16. 16. 16 experiment with respect to its faults as well as its strong points. Suggest extensions of the experiment and improvements. Also recommend any changes necessary to better accomplish the object. Each experiment write-up contains a number of questions. These are to be answered or discussed in the Discussion and Conclusions section. Appendix (1) Original data sheet. (2) Show how data were used by a sample calculation. (3) Calibration curves of instrument which were used in the performance of the experiment. Include manufacturer of the instrument, model and serial numbers. Calibration curves will usually be supplied by the instructor. (4) Bibliography listing all references used. Short Form Report Format Often the experiment requires not a formal report but an informal report. An informal report includes the Title Page, Object, Procedure, Results, and Conclusions. Other portions may be added at the discretion of the instructor or the writer. Another alternative report form consists of a Title Page, an Introduction (made up of shortened versions of Object, Theory, and Procedure) Results, and Conclusion and Discussion. This form might be used when a detailed theory section would be too long. Graphs In many instances, it is necessary to compose a plot in order to graphically present the results. Graphs must be drawn neatly following a specific format. Figure R.2 shows an acceptable graph prepared using a computer. There are many computer programs that have graphing capabilities. Nevertheless an acceptably drawn graph has several features of note. These features are summarized next to Figure R.2. FEATURES OF NOTE • Border is drawn about the entire graph. • Axis labels defined with symbols and units. • Grid drawn using major axis divisions. • Each line is identified using a legend. • Data points are identified with a symbol: “ ´” on the Qac line to denote data points obtained by experiment. • The line representing the theoretical results has no data points represented. • Nothing is drawn freehand. • Title is descriptive, rather than something like Q vs ∆h. 0 0.05 0.1 0.15 0.2 0 0.2 0.4 0.6 0.8 1 Q th Q ac Q ∆ hhead loss in m flowrateinm 3 /s FIGURE R.2. Theoretical and actual volume flow rate through a venturi meter as a function of head loss.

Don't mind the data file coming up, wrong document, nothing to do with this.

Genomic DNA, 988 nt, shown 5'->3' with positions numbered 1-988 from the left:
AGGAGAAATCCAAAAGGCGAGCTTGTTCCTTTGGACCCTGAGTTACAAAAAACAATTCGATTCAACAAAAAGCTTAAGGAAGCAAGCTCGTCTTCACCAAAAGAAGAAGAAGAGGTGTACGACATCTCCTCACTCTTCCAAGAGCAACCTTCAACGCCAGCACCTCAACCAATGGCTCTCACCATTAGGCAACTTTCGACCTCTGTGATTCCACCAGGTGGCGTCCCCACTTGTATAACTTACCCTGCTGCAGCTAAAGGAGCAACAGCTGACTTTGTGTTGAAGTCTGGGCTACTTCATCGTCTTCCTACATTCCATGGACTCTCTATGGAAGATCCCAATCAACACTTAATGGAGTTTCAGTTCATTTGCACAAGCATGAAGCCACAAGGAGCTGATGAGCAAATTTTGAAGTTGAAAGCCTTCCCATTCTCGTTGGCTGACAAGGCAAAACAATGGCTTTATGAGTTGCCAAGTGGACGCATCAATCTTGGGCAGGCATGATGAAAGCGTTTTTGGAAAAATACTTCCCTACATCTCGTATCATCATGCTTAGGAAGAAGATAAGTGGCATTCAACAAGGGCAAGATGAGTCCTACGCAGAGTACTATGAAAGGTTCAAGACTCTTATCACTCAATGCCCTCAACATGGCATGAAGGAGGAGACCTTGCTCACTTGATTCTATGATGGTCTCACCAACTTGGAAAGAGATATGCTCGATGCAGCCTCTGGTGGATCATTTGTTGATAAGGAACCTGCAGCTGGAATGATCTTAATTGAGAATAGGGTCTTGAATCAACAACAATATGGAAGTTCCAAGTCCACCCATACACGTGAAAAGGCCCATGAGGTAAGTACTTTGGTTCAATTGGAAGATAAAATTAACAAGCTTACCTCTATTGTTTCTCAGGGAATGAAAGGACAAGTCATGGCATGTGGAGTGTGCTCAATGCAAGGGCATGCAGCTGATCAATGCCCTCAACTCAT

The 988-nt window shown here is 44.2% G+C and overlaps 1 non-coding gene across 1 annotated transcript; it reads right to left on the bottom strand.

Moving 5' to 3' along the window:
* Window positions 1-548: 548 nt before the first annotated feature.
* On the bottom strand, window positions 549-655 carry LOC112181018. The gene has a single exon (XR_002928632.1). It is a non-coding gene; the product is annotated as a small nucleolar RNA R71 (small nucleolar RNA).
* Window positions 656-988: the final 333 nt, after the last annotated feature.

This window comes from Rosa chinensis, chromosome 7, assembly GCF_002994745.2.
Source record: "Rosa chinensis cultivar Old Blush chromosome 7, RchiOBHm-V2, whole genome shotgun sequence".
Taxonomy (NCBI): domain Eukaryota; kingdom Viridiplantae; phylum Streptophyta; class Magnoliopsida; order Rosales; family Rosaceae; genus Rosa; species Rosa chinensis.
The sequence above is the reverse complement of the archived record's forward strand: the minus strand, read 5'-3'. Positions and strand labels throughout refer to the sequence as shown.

17. 17. 17 EXPERIMENT 1 FLUID PROPERTIES: DENSITY AND SURFACE TENSION There are several properties simple Newtonian fluids have. They are basic properties which cannot be calculated for every fluid, and therefore they must be measured. These properties are important in making calculations regarding fluid systems. Measuring fluid properties, density and surface tension, is the object of this experiment. Part I: Density Measurement. Equipment Graduated cylinder or beaker Liquid whose properties are to be measured Hydrometer cylinder Scale Method 1. The density of the test fluid is to be found by weighing a known volume of the liquid using the graduated cylinder or beaker and the scale. The beaker is weighed empty. The beaker is then filled to a certain volume according to the graduations on it and weighed again. The difference in weight divided by the volume gives the weight per unit volume of the liquid. By appropriate conversion, the liquid density is calculated. The mass per unit volume, or the density, is thus measured in a direct way. Method 2. A second method of finding density involves measuring buoyant force exerted on a submerged object. The difference between the weight of an object in air and the weight of the object in liquid is known as the buoyant force (see Figure 1.1). W1 W2 FIGURE 1.1. Measuring the buoyant force on an object with a hanging weight. Referring to Figure 1.1, the buoyant force B is found as B = W1 - W2 The buoyant force is equal to the difference between the weight of the object in air and the weight of the object while submerged. Dividing this difference by the volume displaced gives the weight per unit volume from which density can be calculated. Method 3. A third method of making a density measurement involves the use of a calibrated hydrometer cylinder. The cylinder is submerged in the liquid and the density is read directly on the calibrated portion of the cylinder itself. Experiment Measure density using the methods assigned by the instructor. Compare results of all measurements. Questions 1. Are the results of all the density measurements in agreement? 2. How does the buoyant force vary with depth of the submerged object? Why? 3. In your opinion, which method yielded the “most accurate” results? 4. Are the results precise? 5. What is the mean of the values you obtained? 6. What is the standard deviation of the results? 7. Using Chauvenent’s rule, can any of the measurements be discarded?